CORBIN, Ky. (BP)–Regardless of the outcome of a current federal court case in his region, a Southern Baptist pastor leading a grassroots effort to post the Ten Commandments in public places believes his group will succeed.
Herschel Walker lives near London, Ky., where a federal judge recently ordered the Ten Commandments removed from courthouses and schools in three Kentucky counties as a result of an ACLU lawsuit.
But the pastor of Hopewell Baptist Church in Corbin, Ky., is confident his side will ultimately win the battle.
Since organizing the Ten Commandments Advancement Fund last November, Walker has spearheaded six pro-Commandment rallies in Kentucky and Tennessee. The gatherings have attracted approximately 25,000 supporters.
He said the fund is designed to encourage people to learn the Ten Commandments and post them in their homes, churches and public places.
“This is a grassroots stirring,” the pastor said. “I think God is in it. It’s bigger than anything we can imagine. We constantly get calls from across the country. God’s moving in the hearts of his people. It’s [based on] the Ten Commandments because there’s no more common ground.”
The citizen group has applied for status as a federally recognized, nonprofit organization and compiled a database of 40,000 names, mostly Kentuckians. In addition, it has raised more than $60,000 in donations.
The money is being used to purchase framed copies of the Mosaic law and such historic documents as the Mayflower Compact, National Motto and the preamble to Kentucky’s constitution to be given to interested governments and school systems. The telephone number for Walker’s church is (606) 523-9424.
Walker believes posting the ancient law is an idea whose time has come. He said God touched his heart as he led a Bible study at a Wednesday night service as he was reminded that God directed the Israelites to:
— Learn the Ten Commandments and make them an integral part of their being.
— To teach them to their children so they weren’t forgotten.
— To post them publicly on their gateposts.
Walker added that the second commandment about not worshiping any graven image concludes, “For I, the Lord your God, am a jealous God, visiting the iniquity of the fathers on the children to the third and fourth generations of those who hate Me” (Exodus 20:5, NKJV).
In context, the reference to generations refers to people down through the ages, the pastor said.
“To say they are no longer in effect is to bury your head in the sand,” Walker said. “Jesus said he came to fulfill the law. To say we don’t need them? We’ve got 6-year-olds killing in the schools because we haven’t taught children, ‘Thou shall not kill.'”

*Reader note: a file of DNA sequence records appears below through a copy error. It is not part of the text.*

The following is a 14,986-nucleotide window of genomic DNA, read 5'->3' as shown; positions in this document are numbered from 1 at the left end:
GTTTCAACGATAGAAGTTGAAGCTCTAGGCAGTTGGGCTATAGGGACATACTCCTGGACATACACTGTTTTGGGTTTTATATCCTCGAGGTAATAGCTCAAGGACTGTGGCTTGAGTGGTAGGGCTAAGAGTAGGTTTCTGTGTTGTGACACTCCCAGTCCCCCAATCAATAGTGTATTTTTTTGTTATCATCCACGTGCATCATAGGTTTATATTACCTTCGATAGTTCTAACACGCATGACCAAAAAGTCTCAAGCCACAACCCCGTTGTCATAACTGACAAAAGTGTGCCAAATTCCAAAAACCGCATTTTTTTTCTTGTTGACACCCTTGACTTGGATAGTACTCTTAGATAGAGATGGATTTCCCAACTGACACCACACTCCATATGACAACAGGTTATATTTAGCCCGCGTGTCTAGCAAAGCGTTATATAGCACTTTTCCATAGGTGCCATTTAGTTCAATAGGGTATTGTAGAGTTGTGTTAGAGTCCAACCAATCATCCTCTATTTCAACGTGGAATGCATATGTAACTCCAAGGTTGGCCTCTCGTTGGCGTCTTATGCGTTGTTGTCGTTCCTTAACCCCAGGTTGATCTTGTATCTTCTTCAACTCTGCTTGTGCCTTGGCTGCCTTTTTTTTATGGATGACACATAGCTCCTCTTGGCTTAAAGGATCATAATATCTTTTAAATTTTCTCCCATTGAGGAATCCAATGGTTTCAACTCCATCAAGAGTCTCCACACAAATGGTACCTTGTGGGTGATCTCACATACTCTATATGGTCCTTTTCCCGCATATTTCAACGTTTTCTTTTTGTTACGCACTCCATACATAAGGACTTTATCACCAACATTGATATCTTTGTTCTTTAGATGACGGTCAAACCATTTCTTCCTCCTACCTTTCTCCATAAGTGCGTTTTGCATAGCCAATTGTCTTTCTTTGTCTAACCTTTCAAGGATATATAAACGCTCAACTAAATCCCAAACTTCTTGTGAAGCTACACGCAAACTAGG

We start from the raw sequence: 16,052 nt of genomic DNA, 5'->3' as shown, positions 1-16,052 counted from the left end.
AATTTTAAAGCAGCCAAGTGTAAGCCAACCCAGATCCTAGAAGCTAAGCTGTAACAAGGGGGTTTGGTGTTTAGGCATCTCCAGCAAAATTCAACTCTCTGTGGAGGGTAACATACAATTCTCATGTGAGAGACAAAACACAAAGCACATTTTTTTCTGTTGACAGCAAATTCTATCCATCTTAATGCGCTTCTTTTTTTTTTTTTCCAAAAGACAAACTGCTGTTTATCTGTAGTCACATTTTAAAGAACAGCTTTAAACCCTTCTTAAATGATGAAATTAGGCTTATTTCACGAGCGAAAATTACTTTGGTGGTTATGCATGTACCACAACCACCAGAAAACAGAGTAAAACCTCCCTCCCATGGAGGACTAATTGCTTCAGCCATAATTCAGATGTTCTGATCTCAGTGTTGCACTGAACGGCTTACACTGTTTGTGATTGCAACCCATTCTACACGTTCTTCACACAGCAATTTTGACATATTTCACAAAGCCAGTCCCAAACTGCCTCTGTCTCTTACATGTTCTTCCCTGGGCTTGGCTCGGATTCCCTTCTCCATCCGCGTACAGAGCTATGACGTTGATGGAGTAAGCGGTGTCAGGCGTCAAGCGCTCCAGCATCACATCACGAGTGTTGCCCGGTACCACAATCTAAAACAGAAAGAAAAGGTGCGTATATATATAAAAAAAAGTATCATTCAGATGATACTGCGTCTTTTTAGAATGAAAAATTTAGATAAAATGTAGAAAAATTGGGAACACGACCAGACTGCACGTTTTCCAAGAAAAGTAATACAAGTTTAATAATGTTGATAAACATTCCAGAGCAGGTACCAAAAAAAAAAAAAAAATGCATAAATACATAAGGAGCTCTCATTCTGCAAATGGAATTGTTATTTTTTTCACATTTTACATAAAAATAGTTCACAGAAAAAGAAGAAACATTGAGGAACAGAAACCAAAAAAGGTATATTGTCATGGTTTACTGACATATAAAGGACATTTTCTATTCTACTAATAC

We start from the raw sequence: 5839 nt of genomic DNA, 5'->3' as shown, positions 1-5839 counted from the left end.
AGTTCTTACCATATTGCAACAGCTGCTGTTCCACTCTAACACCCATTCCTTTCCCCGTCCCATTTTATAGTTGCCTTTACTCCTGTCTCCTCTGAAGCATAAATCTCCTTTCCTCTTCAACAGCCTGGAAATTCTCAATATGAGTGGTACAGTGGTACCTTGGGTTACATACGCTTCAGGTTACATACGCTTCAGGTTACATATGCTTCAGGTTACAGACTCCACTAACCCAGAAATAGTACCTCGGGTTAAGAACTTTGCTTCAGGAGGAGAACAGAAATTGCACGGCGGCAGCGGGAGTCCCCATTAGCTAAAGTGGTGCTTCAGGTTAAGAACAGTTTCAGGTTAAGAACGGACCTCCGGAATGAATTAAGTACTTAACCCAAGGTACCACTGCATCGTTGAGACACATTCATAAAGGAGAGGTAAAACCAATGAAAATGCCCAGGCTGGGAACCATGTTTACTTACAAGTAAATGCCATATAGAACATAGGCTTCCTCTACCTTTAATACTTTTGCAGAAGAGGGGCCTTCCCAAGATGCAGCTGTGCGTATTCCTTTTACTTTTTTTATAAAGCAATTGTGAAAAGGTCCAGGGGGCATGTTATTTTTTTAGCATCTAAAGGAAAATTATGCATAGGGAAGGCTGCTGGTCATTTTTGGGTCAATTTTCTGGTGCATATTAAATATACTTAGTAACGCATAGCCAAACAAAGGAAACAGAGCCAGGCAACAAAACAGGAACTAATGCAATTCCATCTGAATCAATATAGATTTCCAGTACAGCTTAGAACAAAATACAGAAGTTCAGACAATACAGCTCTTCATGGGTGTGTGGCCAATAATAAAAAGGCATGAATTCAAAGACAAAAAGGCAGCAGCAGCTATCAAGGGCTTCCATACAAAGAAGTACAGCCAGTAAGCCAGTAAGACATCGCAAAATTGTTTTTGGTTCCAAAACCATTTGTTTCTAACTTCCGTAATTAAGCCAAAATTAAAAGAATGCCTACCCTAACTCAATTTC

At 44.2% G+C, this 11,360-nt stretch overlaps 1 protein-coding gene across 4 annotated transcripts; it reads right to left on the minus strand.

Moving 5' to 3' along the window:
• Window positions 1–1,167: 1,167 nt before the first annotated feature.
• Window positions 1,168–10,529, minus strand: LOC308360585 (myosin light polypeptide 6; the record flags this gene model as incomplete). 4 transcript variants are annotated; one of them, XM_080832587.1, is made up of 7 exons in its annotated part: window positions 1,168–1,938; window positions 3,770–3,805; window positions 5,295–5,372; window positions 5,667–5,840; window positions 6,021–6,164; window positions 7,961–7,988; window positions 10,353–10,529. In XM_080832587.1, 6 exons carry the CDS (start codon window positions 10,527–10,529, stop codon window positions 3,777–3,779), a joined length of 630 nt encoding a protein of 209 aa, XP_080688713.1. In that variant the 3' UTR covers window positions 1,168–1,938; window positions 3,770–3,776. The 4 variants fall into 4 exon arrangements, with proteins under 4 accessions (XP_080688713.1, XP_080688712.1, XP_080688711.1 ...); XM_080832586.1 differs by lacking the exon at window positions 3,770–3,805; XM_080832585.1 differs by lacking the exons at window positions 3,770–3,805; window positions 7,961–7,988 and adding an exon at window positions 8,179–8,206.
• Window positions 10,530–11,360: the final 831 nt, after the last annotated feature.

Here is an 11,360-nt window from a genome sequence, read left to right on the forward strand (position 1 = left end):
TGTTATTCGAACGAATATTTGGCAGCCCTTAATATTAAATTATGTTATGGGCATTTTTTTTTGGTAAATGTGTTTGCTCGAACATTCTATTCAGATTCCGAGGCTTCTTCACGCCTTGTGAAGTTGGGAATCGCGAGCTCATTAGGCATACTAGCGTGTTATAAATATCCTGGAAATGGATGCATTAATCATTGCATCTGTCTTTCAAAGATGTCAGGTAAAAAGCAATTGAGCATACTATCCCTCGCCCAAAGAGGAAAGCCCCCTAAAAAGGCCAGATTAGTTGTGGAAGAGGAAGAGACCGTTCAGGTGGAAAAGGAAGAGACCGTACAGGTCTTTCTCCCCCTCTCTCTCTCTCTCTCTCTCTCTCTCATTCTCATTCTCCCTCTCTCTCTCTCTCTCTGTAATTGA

Although he acknowledges that some Southern Baptist pastors don’t agree with him, Walker charges his critics with sitting in their comfort zones while the world is in a moral nosedive.
The Bible calls Christians to be salt and light, he said, and to preserve society they must take part in public life.
“We don’t need to sit behind our walls and padded pews and pat each other on the back,” Walker said. “We need to be salt and light.”
A spokesperson for the Family Research Council in Washington, D.C., said the activity in Kentucky reflects the nationwide groundswell of support for the Ten Commandments.
Janet Parshall said the state “seems to be in the crosshairs” of the ACLU, but the lawsuits there haven’t deterred people in other states with taking similar action.
She compared the stand taken by citizens to “Patriot,” a forthcoming movie. An advertisement for the Mel Gibson adventure film says, “Some things are worth fighting for.”
“I think that’s what happening here,” Parshall said. “People are saying, ‘Enough is enough. It’s the backbone of American law. It is those eternal principles that have protected us from the beginning of time.'”
The Family Research Council has sold more than 750,000 copies of student book covers with the Ten Commandments. Nearly three-fourths of the sales have come during the current school year.
“Young people aren’t saying, ‘It’s a dumb idea, I won’t get involved,'” Parshall said. “It’s the opposite. They’re saying, ‘Yeah, we’ll walk it into the school halls.'”